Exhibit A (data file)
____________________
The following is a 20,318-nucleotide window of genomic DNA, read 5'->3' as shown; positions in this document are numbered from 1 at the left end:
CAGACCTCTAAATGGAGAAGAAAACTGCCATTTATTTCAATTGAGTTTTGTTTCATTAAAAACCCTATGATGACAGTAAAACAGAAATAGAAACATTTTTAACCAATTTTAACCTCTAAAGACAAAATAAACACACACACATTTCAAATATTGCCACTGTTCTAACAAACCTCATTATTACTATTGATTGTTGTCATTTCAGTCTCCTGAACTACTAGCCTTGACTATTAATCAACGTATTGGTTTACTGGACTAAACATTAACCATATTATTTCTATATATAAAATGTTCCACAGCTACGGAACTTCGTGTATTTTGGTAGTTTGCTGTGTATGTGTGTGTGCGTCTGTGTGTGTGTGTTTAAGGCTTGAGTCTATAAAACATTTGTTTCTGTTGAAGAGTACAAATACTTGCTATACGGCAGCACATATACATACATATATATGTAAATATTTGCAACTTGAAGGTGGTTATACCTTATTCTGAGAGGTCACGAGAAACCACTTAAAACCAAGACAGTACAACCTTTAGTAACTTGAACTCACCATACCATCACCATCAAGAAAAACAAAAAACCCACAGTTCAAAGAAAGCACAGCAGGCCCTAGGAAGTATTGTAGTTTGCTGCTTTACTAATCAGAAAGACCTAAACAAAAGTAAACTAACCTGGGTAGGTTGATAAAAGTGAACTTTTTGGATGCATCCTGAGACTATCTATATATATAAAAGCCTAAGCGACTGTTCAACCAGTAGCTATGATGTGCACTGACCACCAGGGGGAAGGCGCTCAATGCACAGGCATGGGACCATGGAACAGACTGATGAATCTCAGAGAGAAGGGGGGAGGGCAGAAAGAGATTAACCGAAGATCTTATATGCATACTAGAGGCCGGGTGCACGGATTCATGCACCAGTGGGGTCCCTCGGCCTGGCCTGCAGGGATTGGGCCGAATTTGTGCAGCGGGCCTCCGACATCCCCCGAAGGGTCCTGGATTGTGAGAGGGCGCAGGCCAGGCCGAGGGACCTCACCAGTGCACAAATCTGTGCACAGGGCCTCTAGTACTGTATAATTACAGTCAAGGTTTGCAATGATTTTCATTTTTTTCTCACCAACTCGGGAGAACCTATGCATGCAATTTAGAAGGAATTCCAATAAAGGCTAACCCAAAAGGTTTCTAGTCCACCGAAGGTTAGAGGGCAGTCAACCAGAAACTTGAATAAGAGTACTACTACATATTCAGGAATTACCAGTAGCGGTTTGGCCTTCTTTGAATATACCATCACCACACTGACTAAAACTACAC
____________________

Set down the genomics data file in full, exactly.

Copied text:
The following is a 20,318-nucleotide window of genomic DNA, read 5'->3' as shown; positions in this document are numbered from 1 at the left end:
CAGACCTCTAAATGGAGAAGAAAACTGCCATTTATTTCAATTGAGTTTTGTTTCATTAAAAACCCTATGATGACAGTAAAACAGAAATAGAAACATTTTTAACCAATTTTAACCTCTAAAGACAAAATAAACACACACACATTTCAAATATTGCCACTGTTCTAACAAACCTCATTATTACTATTGATTGTTGTCATTTCAGTCTCCTGAACTACTAGCCTTGACTATTAATCAACGTATTGGTTTACTGGACTAAACATTAACCATATTATTTCTATATATAAAATGTTCCACAGCTACGGAACTTCGTGTATTTTGGTAGTTTGCTGTGTATGTGTGTGTGCGTCTGTGTGTGTGTGTTTAAGGCTTGAGTCTATAAAACATTTGTTTCTGTTGAAGAGTACAAATACTTGCTATACGGCAGCACATATACATACATATATATGTAAATATTTGCAACTTGAAGGTGGTTATACCTTATTCTGAGAGGTCACGAGAAACCACTTAAAACCAAGACAGTACAACCTTTAGTAACTTGAACTCACCATACCATCACCATCAAGAAAAACAAAAAACCCACAGTTCAAAGAAAGCACAGCAGGCCCTAGGAAGTATTGTAGTTTGCTGCTTTACTAATCAGAAAGACCTAAACAAAAGTAAACTAACCTGGGTAGGTTGATAAAAGTGAACTTTTTGGATGCATCCTGAGACTATCTATATATATAAAAGCCTAAGCGACTGTTCAACCAGTAGCTATGATGTGCACTGACCACCAGGGGGAAGGCGCTCAATGCACAGGCATGGGACCATGGAACAGACTGATGAATCTCAGAGAGAAGGGGGGAGGGCAGAAAGAGATTAACCGAAGATCTTATATGCATACTAGAGGCCGGGTGCACGGATTCATGCACCAGTGGGGTCCCTCGGCCTGGCCTGCAGGGATTGGGCCGAATTTGTGCAGCGGGCCTCCGACATCCCCCGAAGGGTCCTGGATTGTGAGAGGGCGCAGGCCAGGCCGAGGGACCTCACCAGTGCACAAATCTGTGCACAGGGCCTCTAGTACTGTATAATTACAGTCAAGGTTTGCAATGATTTTCATTTTTTTCTCACCAACTCGGGAGAACCTATGCATGCAATTTAGAAGGAATTCCAATAAAGGCTAACCCAAAAGGTTTCTAGTCCACCGAAGGTTAGAGGGCAGTCAACCAGAAACTTGAATAAGAGTACTACTACATATTCAGGAATTACCAGTAGCGGTTTGGCCTTCTTTGAATATACCATCACCACACTGACTAAAACTACAC